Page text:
Packaging dimensions, weight, pinouts and material construction are critical features of any RF amplifier. These factors heavily weigh into the cost and feasibility of using a particular amplifier in a given design. Regardless of electrical and RF performance, if an amplifier can’t fit into the required footprint, the device won’t be serviceable for that application. It is also important to note that some RF amplifiers will require external components for optimal performance; these parts are often well defined in a specification sheet. But, these additional external components will increase cost and RF amplifier footprint. There are also many vibration, shock, dust, and ruggedness parameters that may be necessary to consider for applications requiring higher reliability devices.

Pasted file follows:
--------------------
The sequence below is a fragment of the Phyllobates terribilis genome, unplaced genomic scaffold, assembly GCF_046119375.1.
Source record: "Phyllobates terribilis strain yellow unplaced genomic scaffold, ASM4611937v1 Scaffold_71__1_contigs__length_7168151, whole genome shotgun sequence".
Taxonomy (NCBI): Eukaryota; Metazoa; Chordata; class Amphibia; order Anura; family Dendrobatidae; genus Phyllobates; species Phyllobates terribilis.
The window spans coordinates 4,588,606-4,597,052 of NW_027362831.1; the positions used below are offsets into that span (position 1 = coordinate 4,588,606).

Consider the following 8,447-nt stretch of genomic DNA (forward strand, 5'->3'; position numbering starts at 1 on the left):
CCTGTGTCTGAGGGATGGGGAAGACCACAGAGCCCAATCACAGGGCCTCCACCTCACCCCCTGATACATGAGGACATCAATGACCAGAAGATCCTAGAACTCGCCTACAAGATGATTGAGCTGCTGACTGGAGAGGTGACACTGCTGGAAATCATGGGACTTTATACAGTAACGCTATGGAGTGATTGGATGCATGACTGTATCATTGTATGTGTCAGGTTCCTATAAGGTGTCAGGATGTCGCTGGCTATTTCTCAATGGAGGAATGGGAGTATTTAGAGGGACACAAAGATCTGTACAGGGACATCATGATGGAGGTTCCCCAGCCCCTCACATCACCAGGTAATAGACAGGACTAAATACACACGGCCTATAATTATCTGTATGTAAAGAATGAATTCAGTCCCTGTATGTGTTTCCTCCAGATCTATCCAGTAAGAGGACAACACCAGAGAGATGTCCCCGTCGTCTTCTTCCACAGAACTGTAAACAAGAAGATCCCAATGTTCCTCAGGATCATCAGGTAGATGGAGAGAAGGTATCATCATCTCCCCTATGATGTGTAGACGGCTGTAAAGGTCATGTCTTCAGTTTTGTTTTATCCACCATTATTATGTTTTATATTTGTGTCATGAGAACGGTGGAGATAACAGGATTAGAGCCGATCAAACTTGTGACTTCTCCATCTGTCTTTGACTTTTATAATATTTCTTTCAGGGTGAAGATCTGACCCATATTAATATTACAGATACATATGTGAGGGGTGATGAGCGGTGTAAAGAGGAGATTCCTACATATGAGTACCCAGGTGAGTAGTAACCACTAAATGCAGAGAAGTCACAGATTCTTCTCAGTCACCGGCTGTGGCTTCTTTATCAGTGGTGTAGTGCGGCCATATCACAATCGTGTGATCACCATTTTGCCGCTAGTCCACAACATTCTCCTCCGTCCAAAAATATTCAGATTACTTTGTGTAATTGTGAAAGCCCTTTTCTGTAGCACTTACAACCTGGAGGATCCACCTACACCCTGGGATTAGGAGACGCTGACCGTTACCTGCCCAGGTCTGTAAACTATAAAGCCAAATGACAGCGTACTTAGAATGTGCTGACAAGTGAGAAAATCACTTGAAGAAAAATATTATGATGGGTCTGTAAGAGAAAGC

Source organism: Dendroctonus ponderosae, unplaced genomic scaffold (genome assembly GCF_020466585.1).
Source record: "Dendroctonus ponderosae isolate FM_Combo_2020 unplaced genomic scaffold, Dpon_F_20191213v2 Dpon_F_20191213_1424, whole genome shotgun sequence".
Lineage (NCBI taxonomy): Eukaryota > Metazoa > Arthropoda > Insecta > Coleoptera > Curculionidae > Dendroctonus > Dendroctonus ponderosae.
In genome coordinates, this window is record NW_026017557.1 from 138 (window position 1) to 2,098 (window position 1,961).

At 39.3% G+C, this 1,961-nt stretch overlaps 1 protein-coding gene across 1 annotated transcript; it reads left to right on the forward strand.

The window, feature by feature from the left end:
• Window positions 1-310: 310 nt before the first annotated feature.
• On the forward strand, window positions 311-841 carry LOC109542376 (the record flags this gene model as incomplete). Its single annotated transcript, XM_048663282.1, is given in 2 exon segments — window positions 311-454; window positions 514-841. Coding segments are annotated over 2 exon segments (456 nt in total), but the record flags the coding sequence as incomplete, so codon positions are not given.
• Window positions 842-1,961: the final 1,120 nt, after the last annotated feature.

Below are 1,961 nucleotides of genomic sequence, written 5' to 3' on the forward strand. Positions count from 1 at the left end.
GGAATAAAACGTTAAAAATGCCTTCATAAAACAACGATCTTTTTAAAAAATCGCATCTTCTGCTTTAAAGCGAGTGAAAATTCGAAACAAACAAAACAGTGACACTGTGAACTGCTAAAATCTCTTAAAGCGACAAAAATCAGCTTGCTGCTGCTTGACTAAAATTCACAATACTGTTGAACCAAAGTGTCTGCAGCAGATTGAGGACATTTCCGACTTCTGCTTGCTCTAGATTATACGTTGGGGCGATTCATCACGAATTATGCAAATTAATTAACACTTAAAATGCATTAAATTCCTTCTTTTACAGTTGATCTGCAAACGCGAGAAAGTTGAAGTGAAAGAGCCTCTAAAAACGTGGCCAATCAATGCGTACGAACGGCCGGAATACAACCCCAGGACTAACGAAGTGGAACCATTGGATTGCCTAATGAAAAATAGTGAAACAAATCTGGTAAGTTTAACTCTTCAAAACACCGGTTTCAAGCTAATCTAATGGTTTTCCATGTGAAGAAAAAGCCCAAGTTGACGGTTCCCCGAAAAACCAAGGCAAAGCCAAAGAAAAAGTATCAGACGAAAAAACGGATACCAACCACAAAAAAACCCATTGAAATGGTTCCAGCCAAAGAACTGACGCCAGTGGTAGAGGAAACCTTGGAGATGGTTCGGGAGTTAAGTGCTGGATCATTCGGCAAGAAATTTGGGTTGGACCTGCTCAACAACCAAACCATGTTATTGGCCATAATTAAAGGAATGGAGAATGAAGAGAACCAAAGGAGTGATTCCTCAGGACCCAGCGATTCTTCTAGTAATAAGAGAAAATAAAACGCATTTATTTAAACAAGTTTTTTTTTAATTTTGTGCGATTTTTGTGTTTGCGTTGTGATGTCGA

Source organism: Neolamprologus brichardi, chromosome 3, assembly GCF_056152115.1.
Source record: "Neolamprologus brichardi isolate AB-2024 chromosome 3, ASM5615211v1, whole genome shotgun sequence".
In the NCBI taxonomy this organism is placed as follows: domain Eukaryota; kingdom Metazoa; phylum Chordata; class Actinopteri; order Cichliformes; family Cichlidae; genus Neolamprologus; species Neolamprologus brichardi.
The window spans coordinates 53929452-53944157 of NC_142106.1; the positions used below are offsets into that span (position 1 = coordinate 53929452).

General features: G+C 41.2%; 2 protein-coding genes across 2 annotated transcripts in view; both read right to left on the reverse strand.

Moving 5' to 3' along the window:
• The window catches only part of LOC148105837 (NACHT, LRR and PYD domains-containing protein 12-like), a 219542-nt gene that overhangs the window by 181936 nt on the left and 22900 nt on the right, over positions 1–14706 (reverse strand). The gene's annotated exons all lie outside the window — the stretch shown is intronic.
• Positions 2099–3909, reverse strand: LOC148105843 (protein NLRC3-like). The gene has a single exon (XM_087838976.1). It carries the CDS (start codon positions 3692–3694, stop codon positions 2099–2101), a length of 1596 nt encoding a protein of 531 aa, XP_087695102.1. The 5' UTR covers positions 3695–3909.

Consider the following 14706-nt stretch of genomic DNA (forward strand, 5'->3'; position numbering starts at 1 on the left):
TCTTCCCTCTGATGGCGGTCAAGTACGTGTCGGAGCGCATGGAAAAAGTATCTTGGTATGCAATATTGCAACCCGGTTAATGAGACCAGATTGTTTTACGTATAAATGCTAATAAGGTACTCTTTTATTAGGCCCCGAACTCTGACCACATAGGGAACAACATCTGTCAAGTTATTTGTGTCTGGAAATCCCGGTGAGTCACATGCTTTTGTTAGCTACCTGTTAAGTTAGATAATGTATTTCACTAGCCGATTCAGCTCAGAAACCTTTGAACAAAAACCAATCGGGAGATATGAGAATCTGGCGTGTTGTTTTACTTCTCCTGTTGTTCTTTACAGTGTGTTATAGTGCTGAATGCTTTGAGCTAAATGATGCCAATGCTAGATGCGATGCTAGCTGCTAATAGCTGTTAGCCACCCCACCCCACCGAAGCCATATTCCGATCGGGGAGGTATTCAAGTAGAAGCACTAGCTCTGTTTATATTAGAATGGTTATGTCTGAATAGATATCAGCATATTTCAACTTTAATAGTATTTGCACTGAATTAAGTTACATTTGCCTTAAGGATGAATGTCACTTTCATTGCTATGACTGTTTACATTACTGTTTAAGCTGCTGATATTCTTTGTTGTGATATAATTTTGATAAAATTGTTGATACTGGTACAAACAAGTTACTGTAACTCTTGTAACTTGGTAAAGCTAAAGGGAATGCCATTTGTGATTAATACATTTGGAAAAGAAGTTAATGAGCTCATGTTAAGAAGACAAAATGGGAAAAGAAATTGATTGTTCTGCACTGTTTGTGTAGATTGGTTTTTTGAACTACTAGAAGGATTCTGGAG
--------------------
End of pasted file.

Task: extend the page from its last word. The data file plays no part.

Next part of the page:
Thermal dynamics are another element that must be considered when specifying an RF amplifier. The environmental factors and system factors can lead to very wide temperature ranges, as well as high peak temperatures. The maximum and recommended junction temperature of the transistors within an RF amplifier will be specified in a data sheet as a range of temperatures where the device can operate, or be stored without significant performance degradation.